Lawns: A pain in Earth’s a**

Gungeet Kaur
8 min readDec 29, 2021

Lawns are a basic feature that we expect to come with any property. They are an aesthetic choice that we’ve all come to accept as the most common option for our front and back yards — a solid benchmark. Apart from their aesthetic significance, lawns or rather unpaved residential spaces are regulated in most North American suburbs by the government to create sufficient patches of land for rainwater to be absorbed and decrease the likelihood of flooding. You would have to pay a large fine if you pave over your lawn completely.

In the neighbourhood I grew up in, everyone on the street and connected streets only had lawns of grass with some patches of plants. Some were well maintained and in the summers I was used to seeing some couples painstakingly reseeding and adding fresh soil on the missing patches of grass. Some didn’t put in much effort so weeds were prominent and those houses were generally looked down upon. I did not know this at the time, but you could even call the city to complain about somebody else’s lesser maintained lawn. Some people enjoyed tending to their grass and their lawns looked pristine for entire summers until it would snow and cover all their hard work.

One summer after graduating from high school I took on the task to make my parent’s lawn pristine. It was a corner house and the lawn wrapped around 3 sides of the property — very ambitious project now that I think about it. With the little money I made working as a cook at Pizza Hut, I bought some manual weeding tools, a bag of seeds, did some research on the optimal times for seeding and how to avoid birds from feasting on my seeding efforts to get the lawn back in shape. It first took weeks to pluck weeds with a stand-up weeder that only allowed one weed to be pulled out at a time, and sometimes it wasn’t enough so I had to then also buy a hand trowel. Then I added seeds and one bag was definitely not enough, so I had to buy more. Then some new soil on top so the seeds wouldn’t fly away or get eaten by squirrels or birds but I’d sometimes look out the window and there they were, feasting! I was furious about these animals but really, it’s not their fault.I watered the grass regularly, it felt really wasteful but I had already committed so many resources that I had to follow through at this point. I would keep my eyes on the lawn, and tell everyone in the household to not walk on the lawn for the coming weeks or more preferably ever again. I was sure I would reap the rewards after all the calluses that developed and muscle soreness. But despite my best efforts, I had accepted my failed attempt by mid-summer.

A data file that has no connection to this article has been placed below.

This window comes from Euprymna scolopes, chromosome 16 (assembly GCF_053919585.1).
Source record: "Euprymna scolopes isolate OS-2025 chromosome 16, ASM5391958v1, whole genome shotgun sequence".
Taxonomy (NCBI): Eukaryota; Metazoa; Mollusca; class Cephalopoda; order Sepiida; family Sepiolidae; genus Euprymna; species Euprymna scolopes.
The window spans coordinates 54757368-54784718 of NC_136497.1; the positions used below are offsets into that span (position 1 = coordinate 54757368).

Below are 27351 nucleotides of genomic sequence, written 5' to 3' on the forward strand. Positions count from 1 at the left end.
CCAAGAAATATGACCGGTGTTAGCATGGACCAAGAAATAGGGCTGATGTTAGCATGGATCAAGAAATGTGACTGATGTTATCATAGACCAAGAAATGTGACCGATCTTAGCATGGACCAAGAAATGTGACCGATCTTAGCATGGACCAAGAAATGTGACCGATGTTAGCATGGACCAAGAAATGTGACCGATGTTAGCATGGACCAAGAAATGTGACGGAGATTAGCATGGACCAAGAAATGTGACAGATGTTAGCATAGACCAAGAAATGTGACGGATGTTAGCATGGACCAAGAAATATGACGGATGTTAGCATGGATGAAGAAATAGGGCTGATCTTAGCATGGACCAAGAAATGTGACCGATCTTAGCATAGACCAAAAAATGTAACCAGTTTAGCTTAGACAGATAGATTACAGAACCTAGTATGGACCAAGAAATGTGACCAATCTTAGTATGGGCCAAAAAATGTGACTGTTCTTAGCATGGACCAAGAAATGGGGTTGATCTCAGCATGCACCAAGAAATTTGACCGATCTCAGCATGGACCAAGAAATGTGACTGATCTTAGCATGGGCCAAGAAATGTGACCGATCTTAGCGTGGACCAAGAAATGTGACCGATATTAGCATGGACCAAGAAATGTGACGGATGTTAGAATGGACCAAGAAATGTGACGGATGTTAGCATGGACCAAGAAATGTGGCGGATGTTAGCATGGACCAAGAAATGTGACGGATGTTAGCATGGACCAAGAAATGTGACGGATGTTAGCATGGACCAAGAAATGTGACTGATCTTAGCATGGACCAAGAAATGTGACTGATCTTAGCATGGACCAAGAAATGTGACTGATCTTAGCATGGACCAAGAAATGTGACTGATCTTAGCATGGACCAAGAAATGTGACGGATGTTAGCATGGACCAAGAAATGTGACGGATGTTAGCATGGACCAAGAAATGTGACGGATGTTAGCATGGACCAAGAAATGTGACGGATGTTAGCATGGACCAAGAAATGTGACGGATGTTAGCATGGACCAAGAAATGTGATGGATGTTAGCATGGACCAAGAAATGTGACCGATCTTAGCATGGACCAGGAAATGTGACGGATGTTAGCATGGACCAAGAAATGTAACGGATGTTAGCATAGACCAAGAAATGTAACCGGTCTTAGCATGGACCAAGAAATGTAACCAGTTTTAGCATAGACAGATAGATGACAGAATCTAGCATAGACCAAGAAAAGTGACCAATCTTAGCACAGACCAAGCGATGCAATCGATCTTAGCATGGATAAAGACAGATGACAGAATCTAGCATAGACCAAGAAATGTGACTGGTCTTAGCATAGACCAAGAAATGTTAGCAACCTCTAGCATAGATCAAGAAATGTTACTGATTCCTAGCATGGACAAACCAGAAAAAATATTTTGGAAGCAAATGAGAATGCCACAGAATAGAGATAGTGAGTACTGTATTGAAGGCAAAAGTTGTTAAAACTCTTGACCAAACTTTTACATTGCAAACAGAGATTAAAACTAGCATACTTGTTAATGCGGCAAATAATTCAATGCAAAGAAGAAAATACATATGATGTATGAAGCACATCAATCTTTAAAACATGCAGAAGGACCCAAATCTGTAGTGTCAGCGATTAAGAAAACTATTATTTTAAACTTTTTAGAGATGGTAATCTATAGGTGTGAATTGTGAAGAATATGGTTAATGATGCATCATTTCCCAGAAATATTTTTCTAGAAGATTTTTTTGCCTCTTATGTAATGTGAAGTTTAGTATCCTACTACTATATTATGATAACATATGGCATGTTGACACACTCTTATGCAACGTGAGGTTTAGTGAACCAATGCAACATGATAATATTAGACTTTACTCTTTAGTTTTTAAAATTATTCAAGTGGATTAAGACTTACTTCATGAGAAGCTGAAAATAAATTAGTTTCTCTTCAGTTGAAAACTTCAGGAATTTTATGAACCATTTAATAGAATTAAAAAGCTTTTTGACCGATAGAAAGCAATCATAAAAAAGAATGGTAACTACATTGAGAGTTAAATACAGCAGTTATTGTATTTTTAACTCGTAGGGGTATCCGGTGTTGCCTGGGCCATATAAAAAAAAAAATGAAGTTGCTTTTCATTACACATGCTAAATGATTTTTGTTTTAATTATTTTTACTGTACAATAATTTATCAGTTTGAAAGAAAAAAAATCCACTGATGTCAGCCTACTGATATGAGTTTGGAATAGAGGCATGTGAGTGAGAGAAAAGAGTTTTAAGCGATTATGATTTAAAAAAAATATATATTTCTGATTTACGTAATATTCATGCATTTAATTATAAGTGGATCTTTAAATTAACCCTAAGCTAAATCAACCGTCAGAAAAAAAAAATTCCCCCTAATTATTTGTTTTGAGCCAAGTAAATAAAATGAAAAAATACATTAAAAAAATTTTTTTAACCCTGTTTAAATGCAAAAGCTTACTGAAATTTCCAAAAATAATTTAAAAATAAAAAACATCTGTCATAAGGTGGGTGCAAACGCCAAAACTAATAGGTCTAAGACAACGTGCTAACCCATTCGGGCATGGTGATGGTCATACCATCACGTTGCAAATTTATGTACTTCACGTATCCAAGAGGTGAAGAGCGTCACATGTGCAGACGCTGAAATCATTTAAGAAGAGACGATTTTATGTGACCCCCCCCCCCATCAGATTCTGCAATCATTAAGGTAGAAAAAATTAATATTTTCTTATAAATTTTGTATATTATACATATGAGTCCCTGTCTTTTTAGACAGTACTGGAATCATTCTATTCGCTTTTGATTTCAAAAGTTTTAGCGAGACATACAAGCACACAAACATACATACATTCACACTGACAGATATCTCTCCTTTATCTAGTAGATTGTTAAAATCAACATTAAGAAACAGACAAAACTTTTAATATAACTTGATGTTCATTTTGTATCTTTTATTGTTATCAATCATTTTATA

The grass required a lot of resources — money, water, seeds, tools, fertilizers, time and energy. If your lifestyle or your circumstances don’t allow for an abundance of those resources, it is generally hard to maintain a lawn. It is a symbol of affluence, one that we should eradicate for many reasons.

It all started with medieval French and English kings — as royalty, only they could afford the labour and resources to tend to lawns. They intentionally chose to plant something useless so they could display their wealth. Lawns take much more resources than what it provides in return. If you had a lush lawn in the medieval era, everybody could then confirm you were rich and powerful. But if the lawn were in bad condition, it signaled other kingdoms that you were impoverished; and perhaps a good time for them to attack or manipulate you.

And as the colonizers migrated and spread, so did this idea. We came to identify lawns with political power, social status and economic wealth. And then with the industrial revolution, and more accessible and affordable tools, lawns became normalized within middle and lower classes.

Although a showcase of wealth is still prominent in our cultures through fancy cars and clothes, brand names and big homes, lawns are a lesser known symbol that require a lot of resources to maintain.

Lawns are very much useless:

  1. Most grass is not indigenous to North America and therefore is highly dependent on humans for its survival, especially as a monoculture. This drives up the cost and effort to keep it alive and looking luxurious.
  2. In Canada, you can’t even enjoy it for half of the year and when the snow goes away, you need to put effort again to make it look meticulous
  3. Neighbouring yard work makes a lot of sounds. Lawnmowers are an effective alarm clock but mostly for wrong days and wrong time
  4. It’s a huge contributor to Colony Collapse Disorder — bees are an important part of the ecosystem and the use of pesticides and lack of other vegetations has been rapidly decreasing their populations
  5. Grass is the largest grown crop in the US after wheat and maize. The water being used to keep grass alive can be used in so many better ways and so can the land
  6. It also contributes to air and water pollution, and wildlife distress
  7. Lawns don’t absorb much carbon at all

With water contamination and water shortages, it is evident we need to replace grass with something better. It’s wild to think there are also companies that would paint your lawns green if it dies — we are so obsessed with lawns that we keep generating band-aid solutions for its shortcomings in its non-native environment. But there are better solutions — something that looks good, requires little effort to maintain, and doesn’t deplete Earth’s or your resources.